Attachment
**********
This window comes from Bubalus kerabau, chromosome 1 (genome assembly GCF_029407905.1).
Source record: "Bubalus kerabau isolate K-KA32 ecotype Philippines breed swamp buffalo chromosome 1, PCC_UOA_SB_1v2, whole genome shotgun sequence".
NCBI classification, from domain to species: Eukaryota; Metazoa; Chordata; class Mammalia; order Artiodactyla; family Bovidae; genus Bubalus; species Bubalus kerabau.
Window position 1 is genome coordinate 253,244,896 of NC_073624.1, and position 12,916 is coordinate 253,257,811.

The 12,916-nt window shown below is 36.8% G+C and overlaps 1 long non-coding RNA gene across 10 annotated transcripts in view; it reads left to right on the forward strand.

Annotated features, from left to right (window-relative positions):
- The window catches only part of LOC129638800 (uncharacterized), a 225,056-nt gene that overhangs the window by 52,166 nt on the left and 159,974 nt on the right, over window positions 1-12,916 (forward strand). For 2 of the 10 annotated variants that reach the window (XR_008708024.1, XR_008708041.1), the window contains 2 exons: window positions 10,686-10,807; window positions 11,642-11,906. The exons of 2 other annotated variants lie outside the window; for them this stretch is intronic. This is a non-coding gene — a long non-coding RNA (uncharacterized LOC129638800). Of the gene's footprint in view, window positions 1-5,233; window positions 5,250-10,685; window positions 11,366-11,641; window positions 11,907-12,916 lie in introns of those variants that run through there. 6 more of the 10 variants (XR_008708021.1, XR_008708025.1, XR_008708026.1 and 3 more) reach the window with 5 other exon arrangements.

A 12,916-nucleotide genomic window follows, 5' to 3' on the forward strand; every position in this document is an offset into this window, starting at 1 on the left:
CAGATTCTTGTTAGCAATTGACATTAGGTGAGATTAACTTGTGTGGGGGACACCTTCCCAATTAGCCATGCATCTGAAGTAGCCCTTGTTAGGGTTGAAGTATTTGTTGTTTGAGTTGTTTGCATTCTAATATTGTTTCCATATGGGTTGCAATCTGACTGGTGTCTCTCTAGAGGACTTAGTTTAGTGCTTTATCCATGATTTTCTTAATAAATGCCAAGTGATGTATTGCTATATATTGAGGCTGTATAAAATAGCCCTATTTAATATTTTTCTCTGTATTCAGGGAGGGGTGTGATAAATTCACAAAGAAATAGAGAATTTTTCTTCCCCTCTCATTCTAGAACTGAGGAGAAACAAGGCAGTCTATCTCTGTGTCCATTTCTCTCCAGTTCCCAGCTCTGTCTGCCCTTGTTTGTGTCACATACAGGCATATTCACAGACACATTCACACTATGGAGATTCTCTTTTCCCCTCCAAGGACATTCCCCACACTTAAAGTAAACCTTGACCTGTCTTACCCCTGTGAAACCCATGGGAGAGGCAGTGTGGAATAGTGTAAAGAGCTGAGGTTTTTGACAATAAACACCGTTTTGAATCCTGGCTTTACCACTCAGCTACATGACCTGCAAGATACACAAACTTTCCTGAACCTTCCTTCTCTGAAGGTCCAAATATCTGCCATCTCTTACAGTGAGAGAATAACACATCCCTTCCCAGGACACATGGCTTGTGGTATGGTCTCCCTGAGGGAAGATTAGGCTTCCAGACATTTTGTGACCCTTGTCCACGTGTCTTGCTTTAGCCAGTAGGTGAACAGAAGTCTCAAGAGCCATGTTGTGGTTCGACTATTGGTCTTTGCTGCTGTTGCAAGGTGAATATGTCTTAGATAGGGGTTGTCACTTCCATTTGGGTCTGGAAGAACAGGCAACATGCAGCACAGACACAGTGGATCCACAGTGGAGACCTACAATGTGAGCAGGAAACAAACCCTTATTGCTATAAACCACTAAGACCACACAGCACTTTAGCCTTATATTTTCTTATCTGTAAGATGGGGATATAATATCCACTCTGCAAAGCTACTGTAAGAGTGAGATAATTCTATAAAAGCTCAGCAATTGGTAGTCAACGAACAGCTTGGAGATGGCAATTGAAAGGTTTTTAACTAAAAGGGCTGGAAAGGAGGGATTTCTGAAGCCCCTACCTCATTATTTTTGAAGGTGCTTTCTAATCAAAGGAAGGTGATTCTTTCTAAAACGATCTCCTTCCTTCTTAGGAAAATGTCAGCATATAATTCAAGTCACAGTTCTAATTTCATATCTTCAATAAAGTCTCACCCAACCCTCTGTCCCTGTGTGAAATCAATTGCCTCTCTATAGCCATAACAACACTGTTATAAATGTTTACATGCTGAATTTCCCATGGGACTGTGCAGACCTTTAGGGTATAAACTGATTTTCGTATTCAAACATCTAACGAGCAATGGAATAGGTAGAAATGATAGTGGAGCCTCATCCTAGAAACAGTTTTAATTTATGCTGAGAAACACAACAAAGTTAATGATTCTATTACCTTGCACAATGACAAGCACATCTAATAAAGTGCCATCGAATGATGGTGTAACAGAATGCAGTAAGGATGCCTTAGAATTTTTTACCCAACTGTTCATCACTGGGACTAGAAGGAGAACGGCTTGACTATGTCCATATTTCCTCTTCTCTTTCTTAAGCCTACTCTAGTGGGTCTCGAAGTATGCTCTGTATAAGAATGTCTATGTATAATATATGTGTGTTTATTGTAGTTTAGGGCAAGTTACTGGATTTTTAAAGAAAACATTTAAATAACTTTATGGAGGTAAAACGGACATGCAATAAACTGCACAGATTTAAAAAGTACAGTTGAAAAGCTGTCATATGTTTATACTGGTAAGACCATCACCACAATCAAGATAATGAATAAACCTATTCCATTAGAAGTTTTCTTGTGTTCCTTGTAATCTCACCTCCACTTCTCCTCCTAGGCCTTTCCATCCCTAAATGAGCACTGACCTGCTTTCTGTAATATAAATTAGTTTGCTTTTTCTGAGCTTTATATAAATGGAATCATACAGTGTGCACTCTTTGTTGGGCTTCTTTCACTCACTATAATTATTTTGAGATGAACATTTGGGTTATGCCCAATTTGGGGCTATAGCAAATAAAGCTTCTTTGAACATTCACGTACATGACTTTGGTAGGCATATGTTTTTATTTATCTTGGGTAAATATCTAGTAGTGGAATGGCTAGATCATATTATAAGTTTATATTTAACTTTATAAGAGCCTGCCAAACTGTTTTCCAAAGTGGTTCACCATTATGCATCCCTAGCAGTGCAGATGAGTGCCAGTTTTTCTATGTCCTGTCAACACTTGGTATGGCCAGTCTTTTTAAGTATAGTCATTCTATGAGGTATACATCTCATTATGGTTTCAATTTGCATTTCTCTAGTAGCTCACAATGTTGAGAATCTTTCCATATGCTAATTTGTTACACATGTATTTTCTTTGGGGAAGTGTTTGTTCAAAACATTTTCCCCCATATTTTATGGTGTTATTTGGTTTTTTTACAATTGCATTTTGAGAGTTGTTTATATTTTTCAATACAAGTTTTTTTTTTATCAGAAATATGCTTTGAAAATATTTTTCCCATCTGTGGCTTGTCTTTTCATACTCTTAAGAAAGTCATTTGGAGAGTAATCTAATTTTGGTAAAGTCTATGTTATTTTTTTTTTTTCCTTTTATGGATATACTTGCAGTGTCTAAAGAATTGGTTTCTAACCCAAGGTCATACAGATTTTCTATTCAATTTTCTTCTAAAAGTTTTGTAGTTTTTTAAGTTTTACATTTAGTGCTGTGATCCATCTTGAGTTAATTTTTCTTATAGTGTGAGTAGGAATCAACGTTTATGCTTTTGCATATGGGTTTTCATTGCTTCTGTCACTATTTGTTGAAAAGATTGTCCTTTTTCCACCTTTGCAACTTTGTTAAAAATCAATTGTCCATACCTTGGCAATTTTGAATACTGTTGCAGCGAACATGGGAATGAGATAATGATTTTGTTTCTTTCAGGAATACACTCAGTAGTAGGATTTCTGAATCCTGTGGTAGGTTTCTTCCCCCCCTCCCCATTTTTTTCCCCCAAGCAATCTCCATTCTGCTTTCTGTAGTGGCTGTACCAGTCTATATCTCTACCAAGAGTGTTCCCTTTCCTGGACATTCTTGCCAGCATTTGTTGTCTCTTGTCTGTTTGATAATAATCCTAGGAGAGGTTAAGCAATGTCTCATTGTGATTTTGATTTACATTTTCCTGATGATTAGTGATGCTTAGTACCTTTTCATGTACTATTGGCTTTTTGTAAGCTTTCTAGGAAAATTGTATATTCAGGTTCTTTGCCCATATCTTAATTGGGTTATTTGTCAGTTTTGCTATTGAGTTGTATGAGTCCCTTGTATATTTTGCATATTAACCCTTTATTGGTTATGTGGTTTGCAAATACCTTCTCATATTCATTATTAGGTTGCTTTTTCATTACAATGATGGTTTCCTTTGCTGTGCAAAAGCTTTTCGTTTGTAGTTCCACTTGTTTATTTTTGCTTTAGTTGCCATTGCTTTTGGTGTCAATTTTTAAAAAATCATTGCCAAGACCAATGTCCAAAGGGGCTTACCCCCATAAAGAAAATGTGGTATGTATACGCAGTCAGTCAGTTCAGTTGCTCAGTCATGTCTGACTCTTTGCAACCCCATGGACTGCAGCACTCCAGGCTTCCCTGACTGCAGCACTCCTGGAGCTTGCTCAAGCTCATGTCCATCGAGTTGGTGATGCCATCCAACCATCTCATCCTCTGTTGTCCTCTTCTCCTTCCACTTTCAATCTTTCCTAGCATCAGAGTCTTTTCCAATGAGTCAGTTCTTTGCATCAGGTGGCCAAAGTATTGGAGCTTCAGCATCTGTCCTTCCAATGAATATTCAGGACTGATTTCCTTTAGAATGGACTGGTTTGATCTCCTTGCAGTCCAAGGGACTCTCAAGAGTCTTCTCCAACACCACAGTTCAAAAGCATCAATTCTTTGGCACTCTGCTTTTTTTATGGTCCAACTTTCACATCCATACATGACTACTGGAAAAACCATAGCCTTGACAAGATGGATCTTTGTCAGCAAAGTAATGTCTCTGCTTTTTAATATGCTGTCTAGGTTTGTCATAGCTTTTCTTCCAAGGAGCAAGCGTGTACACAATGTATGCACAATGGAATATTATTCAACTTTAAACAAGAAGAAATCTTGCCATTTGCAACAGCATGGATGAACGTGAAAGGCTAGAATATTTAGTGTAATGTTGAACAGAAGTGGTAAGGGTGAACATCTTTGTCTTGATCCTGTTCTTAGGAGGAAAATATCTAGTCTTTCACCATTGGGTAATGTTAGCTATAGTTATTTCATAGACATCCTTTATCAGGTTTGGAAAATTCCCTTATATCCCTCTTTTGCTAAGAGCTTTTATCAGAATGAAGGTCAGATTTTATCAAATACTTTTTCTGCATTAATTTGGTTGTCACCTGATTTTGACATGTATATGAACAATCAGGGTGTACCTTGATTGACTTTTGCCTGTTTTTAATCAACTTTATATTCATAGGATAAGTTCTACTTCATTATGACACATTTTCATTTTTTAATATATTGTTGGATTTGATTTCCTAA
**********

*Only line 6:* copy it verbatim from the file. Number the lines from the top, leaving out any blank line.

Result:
Annotated features, from left to right (window-relative positions):